Chancellor George Osborne has confirmed major reforms designed to speed up house building and the release of public sector land in his Autumn Statement.
In his final Autumn Statement of this parliament, the chancellor said the national infrastructure plan - which includes housebuilding and road development measures - was ‘helping this country attract more investment from around the world than any other single country in Europe.’
‘Improving productivity for all businesses also demands a major investment in our nation’s infrastructure. Because we’ve controlled our day-to-day spending, I can confirm we will invest more as a share of our GDP over this parliament and the next than was achieved under the whole period of the Labour government,’ he added.
Yet National Housing Federation (NHF) chief executive David Orr warned the Government had today failed to provide a plan ‘to end the housing crisis’. ‘Where's the urgency?’ he tweeted.
Plans for a new garden city in Bicester, Oxfordshire, announced this week will see 13,000 new homes built on brownfield land understood to have formerly belonged to the Ministry of Defence. Around £100m of public spending and loans will be used to back the project, which would add an additional site to the Ebbsfleet development announced in March.
The Government has committed itself to releasing public sector land between 2015 and 2020 with the capacity for up to 150,000 homes.
Danny Alexander chief secretary to the Treasury yesterday revealed that a government agency could also soon be planning, building and selling thousands of homes on public sector land to the private sector.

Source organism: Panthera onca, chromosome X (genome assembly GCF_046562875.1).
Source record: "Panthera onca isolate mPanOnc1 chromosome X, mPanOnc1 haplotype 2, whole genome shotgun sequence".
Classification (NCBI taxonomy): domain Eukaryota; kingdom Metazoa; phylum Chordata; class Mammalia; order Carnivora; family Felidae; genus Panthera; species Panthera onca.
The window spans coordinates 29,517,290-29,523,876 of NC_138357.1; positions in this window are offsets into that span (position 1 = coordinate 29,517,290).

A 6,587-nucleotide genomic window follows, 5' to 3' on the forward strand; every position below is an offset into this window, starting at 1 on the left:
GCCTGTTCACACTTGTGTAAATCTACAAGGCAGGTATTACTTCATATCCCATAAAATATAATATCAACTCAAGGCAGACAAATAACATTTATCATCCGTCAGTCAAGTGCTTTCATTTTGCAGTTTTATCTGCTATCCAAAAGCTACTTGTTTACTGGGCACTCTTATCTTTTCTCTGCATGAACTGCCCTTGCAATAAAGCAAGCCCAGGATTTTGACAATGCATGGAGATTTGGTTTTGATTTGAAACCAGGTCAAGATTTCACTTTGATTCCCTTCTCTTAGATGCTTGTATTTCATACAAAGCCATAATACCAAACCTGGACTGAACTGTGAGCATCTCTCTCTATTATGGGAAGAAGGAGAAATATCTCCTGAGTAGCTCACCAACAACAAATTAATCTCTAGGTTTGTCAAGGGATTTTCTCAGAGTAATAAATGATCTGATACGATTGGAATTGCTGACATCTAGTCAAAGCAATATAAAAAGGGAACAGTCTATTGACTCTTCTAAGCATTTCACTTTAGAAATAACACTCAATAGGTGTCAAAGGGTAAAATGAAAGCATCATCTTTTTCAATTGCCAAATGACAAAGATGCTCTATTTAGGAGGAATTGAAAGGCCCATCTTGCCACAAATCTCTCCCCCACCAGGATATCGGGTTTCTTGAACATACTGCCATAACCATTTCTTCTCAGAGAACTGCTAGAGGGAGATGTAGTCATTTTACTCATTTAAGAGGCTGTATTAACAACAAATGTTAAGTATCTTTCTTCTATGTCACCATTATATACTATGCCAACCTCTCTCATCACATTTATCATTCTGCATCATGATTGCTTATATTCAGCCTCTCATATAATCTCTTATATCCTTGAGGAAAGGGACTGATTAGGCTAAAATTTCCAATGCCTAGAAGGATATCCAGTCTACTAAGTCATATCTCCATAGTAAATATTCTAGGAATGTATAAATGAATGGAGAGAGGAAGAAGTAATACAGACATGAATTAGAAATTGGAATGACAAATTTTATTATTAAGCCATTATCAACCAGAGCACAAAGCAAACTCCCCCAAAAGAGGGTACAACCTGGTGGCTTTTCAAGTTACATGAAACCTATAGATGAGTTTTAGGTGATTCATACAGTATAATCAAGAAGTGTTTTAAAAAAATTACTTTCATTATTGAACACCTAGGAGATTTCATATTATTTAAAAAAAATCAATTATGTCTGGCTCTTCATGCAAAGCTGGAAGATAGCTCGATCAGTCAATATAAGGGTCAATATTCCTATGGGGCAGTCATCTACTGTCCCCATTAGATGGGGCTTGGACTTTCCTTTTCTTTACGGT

The Treasury is poised to undertake a feasibility study into the plan, with a pilot project underway at Northstowe, a former RAF base in Cambridgeshire.
Further measures outlined in the national infrastructure plan include efforts to speed up the release of brownfield land for housing development through proposed Compulsory Purchase Reforms, due for consultation at Budget 2015.
New data will also be published on council performance surrounding the processing of smaller planning applications within eight weeks.
However housing campaigners attacked moves to scrap 106 requirements for developers to provide affordable housing on projects of 10 homes or less outside of rural areas. NHF head of policy, Rachel Fisher, described the announcement as a ‘hammer blow to the 1.7m households currently waiting for social housing’ and warned the measure could also lead to ‘developers building fewer homes on smaller sites to avoid having to pay for affordable housing’.
Communities secretary Eric Pickles said the move would relieve these groups from ‘excessive section 106 charges’ and ‘help diversify the industry, so it has a broader range of thriving housebuilders’.
Ministers have announced plans to extend sufficient funding to ensure 275,000 new affordable homes can be delivered over the next parliament.
British Property Federation chief executive Liz Peace said the national infrastructure plan was ‘a welcome step in ensuring that the planning system works more effectively in bringing forward development and creating the conditions for growth’.
However she added that structural reform was ‘only half the battle’ and urged the Government to ‘ensure that the system is properly resource at a local level, and to do all it can to drive greater investment in to the built environment as a whole’.